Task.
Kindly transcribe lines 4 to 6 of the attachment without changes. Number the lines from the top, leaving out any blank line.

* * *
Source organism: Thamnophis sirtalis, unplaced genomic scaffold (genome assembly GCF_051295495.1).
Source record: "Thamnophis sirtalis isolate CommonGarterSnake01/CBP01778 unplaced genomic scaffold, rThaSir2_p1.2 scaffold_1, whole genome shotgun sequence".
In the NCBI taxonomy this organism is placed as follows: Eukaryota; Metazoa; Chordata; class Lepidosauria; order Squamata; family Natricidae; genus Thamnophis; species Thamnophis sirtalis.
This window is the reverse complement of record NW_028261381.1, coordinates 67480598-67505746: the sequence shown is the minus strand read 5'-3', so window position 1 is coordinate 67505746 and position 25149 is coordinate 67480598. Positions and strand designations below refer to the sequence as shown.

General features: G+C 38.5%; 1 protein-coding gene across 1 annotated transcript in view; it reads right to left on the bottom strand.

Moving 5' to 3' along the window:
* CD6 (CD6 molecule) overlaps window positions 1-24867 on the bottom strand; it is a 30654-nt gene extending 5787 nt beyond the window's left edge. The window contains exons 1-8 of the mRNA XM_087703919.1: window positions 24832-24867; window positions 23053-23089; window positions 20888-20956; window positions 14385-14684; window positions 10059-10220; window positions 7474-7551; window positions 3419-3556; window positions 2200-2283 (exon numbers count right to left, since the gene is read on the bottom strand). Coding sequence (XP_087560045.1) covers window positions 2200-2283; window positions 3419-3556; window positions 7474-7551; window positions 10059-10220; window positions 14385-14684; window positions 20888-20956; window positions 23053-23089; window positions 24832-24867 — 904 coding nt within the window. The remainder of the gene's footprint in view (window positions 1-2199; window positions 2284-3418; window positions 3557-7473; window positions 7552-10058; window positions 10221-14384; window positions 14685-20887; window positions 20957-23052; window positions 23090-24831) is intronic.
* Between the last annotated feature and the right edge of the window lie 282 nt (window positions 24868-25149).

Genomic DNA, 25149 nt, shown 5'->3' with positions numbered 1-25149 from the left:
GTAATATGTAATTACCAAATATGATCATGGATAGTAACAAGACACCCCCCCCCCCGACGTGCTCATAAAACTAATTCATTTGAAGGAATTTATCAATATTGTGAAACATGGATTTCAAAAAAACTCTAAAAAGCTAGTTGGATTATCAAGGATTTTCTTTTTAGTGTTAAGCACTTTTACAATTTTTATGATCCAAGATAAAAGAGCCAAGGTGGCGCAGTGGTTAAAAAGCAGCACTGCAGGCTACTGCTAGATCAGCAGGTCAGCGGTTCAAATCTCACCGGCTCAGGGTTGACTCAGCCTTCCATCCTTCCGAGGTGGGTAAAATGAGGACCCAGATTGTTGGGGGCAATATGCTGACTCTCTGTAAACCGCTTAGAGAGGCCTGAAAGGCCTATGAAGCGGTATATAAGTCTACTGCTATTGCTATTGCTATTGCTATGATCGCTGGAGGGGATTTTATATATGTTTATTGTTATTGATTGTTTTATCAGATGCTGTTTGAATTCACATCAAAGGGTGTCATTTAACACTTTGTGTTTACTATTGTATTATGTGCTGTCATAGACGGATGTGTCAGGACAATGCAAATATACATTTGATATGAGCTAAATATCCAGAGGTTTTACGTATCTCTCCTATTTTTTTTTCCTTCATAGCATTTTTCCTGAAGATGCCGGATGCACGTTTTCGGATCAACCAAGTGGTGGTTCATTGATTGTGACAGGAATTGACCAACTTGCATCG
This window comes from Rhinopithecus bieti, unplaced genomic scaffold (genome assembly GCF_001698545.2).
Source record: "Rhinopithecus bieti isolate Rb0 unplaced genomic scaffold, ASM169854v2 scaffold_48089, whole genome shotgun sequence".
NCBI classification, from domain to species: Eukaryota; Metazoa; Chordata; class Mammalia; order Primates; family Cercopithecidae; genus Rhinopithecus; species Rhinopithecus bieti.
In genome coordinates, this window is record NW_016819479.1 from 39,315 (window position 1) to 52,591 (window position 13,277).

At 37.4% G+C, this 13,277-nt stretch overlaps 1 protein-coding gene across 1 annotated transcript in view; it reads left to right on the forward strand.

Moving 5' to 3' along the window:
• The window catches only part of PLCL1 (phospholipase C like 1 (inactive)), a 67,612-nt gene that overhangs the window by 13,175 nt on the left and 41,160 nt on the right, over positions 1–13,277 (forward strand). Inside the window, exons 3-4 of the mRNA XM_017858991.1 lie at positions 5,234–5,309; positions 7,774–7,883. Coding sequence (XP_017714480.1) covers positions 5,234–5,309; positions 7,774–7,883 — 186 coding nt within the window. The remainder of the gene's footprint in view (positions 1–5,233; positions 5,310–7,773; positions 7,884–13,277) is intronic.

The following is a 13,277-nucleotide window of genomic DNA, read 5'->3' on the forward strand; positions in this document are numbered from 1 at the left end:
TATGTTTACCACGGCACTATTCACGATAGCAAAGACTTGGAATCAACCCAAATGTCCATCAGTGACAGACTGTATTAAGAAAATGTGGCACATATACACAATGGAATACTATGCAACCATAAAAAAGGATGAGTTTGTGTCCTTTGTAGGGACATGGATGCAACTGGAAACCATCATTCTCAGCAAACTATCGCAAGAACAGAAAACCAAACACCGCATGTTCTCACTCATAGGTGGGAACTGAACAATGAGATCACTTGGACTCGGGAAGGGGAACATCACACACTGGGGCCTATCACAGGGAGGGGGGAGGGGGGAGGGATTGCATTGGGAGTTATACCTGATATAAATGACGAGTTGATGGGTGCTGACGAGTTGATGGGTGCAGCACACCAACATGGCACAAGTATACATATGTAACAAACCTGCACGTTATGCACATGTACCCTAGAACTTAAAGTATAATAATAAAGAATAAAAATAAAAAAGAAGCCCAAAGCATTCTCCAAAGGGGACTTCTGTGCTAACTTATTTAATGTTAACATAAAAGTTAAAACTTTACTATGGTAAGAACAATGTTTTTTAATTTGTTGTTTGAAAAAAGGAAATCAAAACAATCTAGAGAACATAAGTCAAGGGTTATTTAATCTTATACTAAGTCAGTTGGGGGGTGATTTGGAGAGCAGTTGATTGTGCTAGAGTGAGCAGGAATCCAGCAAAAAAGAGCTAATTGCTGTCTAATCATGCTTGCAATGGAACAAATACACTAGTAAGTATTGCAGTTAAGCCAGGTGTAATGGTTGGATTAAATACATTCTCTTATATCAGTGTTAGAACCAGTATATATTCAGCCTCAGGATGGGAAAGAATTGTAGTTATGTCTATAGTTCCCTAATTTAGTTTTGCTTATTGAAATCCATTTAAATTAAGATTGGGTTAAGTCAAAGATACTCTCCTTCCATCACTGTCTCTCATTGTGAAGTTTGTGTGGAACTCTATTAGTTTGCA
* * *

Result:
This window is the reverse complement of record NW_028261381.1, coordinates 67480598-67505746: the sequence shown is the minus strand read 5'-3', so window position 1 is coordinate 67505746 and position 25149 is coordinate 67480598. Positions and strand designations below refer to the sequence as shown.

General features: G+C 38.5%; 1 protein-coding gene across 1 annotated transcript in view; it reads right to left on the bottom strand.

Moving 5' to 3' along the window: